I’ll move to the HSL panel and edit the colours in my image.

Then, I’ll perform any local adjustments as needed (eg. spot removal; corrections)

If I was shooting at a high ISO for some reason, I will adjust my image to fix any light and/or colour noise

Then I usually do some sort of colour grading in my images. Not to every single one though.

 

And which editing software or app would you recommend for:

Beginners: Lightroom CC

Intermediate: Lightroom Classic/Capture One

Professionals/Pros: Lightroom Classic/Capture One/Photoshop

 

16. Three editing secrets that no food photographer will ever tell you are… 

If I told you, they wouldn’t be a secret! 😜 But I will say this: be sure to pay attention to and use your HSL panel; the Tone Curve is invaluable, and learn how to use split toning/colour grading.

 

17. Three food photography hacks that can transform photos from 0 to 100 real quick are…

Water and glycerine or glucose mix for fake condensation on drink glasses

A bounce board and fill board (to create light and shadows respectively)

Organic mess. Make the scene look lived in and that that scene still continues beyond the frame of the image.

 

18. Which photography school and workshops would you recommend and why? (Please mention their costs and links so that our readers can easily get all the info) 

Any of the courses offered by Rachel Korinek from Two Loves Studio

Fee: $97 onward.

 

Foodtography School is great for the basics, it’s where I started.

Fee: $587 

 

Style Mastermind with Sam Adler. Hands down one of the best things I’ve ever done. 

Pricing available on request from Sam only

 

19. What’s more important: colour coding or lighting? How can you create a balance between the two to create beautiful photos? 

I would say lighting. You can have the best knowledge of colour theory in the world, but without knowing how to use and manipulate light, you won’t get showstopping photos. Creating a balance is about knowing how different colours interact with light. After all – without light, there would be no colour.

 

20. What’s your favourite cuisine and why? 

Traditional Italian Pasta

I cannot go past Italian food. And I mean real, good Italian food. Not the variations of it found in many countries. I love how honest Italian cuisine is and how it celebrates the simplicity of its ingredients and flavours. 

 

21. Which country would you travel to for its food and culture?

Mexico is definitely on my list for this. The food is so fresh and vibrant and packs a punch with flavour. The culture seems to be exactly the same.

 

22. What’s your favourite cooking hack? 

Probably the old trick of adding lemon juice to milk to make your own buttermilk. This has saved me many times when I just didn’t have a carton of buttermilk in the fridge.

 

23. What is the one thing you wish you knew when you started taking photos? 

That you WILL have creative lulls where you feel like you have nothing left in the tank. Just ride it out. It will come back.

 

24. How do you develop a recipe and how much time does it usually take? 

I start by brainstorming any key flavours and/or ingredients that I need to be included in the recipe. I will research similar recipes and I will research flavours to see what works well together. Then the testing phase happens. Sometimes I get it right on the first try, other recipes can take several attempts to achieve perfection. It’s a big job to develop a recipe from scratch (something that a lot of people/brands don’t fully realise) and can take anywhere up to two or even three weeks to get right.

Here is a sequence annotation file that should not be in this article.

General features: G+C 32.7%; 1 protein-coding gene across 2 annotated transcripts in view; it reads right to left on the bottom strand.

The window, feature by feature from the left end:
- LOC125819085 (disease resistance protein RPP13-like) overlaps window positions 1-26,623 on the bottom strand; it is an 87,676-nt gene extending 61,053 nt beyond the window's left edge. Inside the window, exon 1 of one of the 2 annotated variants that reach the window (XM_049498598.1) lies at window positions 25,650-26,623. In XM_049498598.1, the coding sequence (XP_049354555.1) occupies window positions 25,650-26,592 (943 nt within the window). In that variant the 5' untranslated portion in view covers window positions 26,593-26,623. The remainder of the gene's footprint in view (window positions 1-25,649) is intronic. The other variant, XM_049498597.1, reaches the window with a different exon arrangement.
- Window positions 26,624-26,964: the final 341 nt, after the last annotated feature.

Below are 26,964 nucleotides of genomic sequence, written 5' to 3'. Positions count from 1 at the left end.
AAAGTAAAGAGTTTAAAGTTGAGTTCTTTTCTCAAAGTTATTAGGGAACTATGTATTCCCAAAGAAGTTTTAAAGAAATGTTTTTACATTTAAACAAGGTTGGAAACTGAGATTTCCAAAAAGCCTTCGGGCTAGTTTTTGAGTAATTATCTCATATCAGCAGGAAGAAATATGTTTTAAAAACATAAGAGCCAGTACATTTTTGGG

25. What inspires you to cook every day and how do you work? 

I’m a one-woman band, so I do it all. It’s hard work and takes a lot out of me – but I love it! Nothing has to inspire me to cook – it’s just a part of who I am. I adore it.

 

26. What is one best photography gadget one must invest in? 

A good diffuser. It can help you manipulate the light and transform your photos.

 

27. Can food styling be done on a budget? If yes, how? 

Food styling kit

Of course! You don’t need fancy equipment to style food. If you’ve got a pair of hands and a good eye, that’s absolutely all you need to get started. My styling kit is made up of rudimentary household things like toothpicks, tweezers, blu-tack, coins, olive oil, paintbrushes and make-up sponges.

 

28. What’s the most common mistake most food photographers or stylists make? 

One of the most common mistakes, and something I was guilty of when I started, is heavy-handed or over-editing. Overly saturated colours, overexposure etc. Remember, less is more.

 

29. How do you educate yourself to take better pictures? 

Do the work. Read books on photography, study images that you love and work out why you love them. Ask questions. Study light and colour. And PRACTICE.

 

30. One recipe you’d like to share with our readers…

Salted Maple Pecan Crunch Granola

Salted Maple Pecan Crunch Granola

Sally Hulse
This salted maple pecan crunch granola is salty and sweet, vegan, gluten-free and crunchy. It’s the most addicting homemade granola recipe you'll ever make!
Total Time 20 mins
Course Breakfast
Cuisine Swiss
Servings 8
Calories 3.235 kcal

Ingredients
  

  • 1 cup oats
  • cup pepitas
  • 1 cup pecans
  • ¼ cup sunflower seeds
  • cup coconut shaved
  • 1 tsp cinnamon
  • 1 tsp sea salt
  • 3 tsp nut butter heaped
  • ½ cup maple syrup

Instructions
 

  • Preheat the oven to 160°C.
  • Combine all dry ingredients, except salt, in a bowl and mix.
  • Place the nut butter, maple syrup and sea salt in a small bowl, and mix until well combined.
  • Pour the maple syrup mixture into the dry ingredients. Stir well until the granola is well coated and sticky.
  • Line a baking pan with baking paper, and spread granola mixture into one layer on the pan. Sprinkle with a good pinch of additional sea salt.
  • Bake in the oven for 10 minutes.
  • Remove from the oven, stir, and then place back in the oven for a further 5-10 minutes, depending on how golden you like your granola.
  • Remove from the oven and allow to cook completely to room temperature.
  • Break the granola into bite-sized chunks and store them in an airtight container. They can be consumed for up to two weeks.
Keyword Salted Maple Pecan Crunch Granola, Salted Maple Pecan Granola

 

Salted Maple Pecan Crunch Granola

 

30 Questions with Sally Hulse
Get in touch with Sally on Instagram for more information.